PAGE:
Tuesday, 17 February 2015

A couple more patch scarces

The Safari has enjoyed a bit of Patch 2 luck this last couple of days. We've been able to have a look at the beach and sea but there;s not been a lot doing out on the waves, so we've been concentrating on the gulls on the beach. Not a lot to say, there haven't been very many of them. Yesterday we were about to cross back over the road when a Magpie (P2 #33) flew across the back garden at work. We had a smile like the proverbial Cheshire Cat, Magpies aren't quite annual here and if they do appear there's often only one or two records in any particular year. So there you have it a really commonplace species often ignored/overlooked totally out of context.
Mid-morning we had a meeting up town about a potential nature area that needs a good deal of (we hate to say it) 'tidying up' first. On a old manhole cover we saw a covering of moss which was nothing unusual but then growing through the green stuff was a thin line of red stuff. Is it a different species or been peed on by a mutt or growing on a vein of some mineral or other? Questions questions questions, that's the wonder of the natural world there's always something curious or unusual to mull over.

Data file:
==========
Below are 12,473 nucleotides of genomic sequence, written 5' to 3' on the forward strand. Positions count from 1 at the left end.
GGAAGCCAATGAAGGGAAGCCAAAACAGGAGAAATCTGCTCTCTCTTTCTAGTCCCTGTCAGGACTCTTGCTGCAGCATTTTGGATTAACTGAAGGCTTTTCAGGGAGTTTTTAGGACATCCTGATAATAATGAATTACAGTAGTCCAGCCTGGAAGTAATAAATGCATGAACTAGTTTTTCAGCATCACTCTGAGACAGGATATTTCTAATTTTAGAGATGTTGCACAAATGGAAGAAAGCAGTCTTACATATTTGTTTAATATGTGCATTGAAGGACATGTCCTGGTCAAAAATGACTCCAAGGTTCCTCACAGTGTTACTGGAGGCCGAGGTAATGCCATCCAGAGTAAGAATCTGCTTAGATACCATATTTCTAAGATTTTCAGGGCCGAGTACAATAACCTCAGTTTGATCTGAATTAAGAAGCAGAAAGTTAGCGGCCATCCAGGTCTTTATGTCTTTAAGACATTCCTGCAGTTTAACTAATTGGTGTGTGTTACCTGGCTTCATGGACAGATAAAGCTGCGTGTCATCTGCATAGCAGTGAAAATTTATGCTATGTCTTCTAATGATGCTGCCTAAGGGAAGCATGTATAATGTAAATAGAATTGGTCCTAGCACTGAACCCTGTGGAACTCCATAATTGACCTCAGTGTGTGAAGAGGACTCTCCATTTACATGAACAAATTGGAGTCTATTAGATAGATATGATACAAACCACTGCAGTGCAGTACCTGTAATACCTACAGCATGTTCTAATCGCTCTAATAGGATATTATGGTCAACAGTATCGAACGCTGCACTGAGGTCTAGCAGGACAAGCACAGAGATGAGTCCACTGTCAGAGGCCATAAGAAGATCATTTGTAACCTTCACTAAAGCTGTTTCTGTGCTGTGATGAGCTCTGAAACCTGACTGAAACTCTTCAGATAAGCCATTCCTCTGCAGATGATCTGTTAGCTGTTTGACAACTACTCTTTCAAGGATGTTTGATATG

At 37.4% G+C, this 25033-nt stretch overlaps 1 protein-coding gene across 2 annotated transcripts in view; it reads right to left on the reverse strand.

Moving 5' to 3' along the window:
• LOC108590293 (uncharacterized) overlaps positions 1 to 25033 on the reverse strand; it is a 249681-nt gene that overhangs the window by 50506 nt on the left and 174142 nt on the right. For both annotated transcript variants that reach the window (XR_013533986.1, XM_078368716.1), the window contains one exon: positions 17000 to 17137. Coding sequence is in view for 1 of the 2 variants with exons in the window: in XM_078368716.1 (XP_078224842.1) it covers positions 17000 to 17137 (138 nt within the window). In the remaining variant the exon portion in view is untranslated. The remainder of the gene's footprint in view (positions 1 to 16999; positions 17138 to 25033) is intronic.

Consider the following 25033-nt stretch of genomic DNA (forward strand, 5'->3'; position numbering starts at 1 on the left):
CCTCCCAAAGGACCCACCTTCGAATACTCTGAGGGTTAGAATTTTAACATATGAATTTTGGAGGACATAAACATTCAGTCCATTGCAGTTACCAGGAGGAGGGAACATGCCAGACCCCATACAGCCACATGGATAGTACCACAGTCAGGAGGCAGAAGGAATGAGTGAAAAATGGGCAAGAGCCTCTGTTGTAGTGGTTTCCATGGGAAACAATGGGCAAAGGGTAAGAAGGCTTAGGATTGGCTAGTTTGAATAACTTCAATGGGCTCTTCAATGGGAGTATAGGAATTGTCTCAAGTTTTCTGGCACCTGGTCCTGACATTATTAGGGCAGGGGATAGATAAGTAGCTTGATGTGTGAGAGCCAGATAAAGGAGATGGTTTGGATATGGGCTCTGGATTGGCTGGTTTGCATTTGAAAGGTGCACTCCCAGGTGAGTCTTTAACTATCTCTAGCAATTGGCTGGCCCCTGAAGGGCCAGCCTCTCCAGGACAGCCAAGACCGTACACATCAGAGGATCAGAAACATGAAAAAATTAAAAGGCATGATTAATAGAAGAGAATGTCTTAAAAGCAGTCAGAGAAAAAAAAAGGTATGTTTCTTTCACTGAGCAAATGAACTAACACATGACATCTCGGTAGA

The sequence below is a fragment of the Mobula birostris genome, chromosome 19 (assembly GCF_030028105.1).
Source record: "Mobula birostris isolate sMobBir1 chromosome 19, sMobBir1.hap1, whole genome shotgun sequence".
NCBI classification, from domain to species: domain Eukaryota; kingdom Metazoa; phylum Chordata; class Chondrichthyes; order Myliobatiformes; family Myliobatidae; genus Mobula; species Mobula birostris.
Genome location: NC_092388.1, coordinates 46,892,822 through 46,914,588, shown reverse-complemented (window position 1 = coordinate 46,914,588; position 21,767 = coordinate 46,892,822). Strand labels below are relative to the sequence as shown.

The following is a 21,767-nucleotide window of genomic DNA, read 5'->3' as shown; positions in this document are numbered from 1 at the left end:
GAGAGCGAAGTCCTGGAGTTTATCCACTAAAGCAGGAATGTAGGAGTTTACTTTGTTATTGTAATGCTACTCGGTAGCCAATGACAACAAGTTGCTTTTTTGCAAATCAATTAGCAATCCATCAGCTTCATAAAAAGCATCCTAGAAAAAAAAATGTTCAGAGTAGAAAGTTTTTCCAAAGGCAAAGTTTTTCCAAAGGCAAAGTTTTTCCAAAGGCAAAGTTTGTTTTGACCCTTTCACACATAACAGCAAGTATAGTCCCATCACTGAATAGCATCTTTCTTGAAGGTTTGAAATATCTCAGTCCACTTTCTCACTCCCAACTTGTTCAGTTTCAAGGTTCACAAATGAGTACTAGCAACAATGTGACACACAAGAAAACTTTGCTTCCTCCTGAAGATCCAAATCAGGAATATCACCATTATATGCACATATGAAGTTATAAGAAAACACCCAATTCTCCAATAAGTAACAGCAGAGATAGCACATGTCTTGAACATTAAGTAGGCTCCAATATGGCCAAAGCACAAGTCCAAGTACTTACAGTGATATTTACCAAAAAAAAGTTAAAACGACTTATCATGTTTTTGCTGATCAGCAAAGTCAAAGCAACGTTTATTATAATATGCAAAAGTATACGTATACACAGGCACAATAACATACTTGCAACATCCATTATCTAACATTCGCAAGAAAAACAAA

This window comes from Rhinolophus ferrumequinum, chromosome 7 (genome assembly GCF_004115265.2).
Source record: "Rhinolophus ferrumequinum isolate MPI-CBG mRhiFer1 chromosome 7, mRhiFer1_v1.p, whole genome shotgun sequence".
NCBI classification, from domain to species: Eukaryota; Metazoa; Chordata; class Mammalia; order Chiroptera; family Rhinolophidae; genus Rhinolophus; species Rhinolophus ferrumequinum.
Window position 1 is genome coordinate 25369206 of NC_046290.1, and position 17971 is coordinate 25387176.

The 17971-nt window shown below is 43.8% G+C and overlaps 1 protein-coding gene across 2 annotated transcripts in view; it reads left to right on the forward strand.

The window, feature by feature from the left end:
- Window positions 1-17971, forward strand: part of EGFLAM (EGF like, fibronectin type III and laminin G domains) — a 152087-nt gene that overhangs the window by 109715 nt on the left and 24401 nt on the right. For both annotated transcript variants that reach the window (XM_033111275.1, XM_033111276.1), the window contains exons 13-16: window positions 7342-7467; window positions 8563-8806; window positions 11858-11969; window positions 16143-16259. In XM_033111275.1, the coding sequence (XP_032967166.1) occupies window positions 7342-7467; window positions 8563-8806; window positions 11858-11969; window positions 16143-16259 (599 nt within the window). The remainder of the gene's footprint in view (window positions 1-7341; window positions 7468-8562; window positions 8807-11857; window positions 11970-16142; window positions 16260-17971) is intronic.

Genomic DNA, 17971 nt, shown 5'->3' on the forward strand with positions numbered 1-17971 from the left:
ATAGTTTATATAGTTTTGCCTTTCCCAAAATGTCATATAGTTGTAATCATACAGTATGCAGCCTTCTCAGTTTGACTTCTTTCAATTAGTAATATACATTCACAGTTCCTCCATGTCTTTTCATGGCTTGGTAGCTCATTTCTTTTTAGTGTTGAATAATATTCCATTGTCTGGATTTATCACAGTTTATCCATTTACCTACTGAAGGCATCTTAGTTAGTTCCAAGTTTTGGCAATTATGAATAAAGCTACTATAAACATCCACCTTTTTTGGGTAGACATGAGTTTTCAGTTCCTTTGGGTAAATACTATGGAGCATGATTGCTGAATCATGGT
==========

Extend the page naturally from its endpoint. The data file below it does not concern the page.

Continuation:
Today we were out again at lunchtime having a look at the gulls again when we noticed one pulling at a dead flatfish. Turned out it was caught on the hook the fish had been caught with and which was still attached to the line buried in the sand. A rescue mission was needed but as we approached we saw we couldn't cross the deep runnel in our office shoes, it really wasn't the sort of day for a paddle either, so we walked a long way round the pool by which time the gull had freed itself and was long gone. We did the right thing and recovered the offending article from the beach, it'll be a little gift for our fishing friends.
Back up on the wall we had a last quick quint at the gulls and promptly found a winter plumaged adult Mediterranean Gull (P2 #34) flying down the beach - what  a beauty! what a great way to end a lunch break.
Where to next? Would be good to make it three patch birds in three days wouldn't it - but will we.
In the meantime let us know who's been pulling on the wrong line in your outback.

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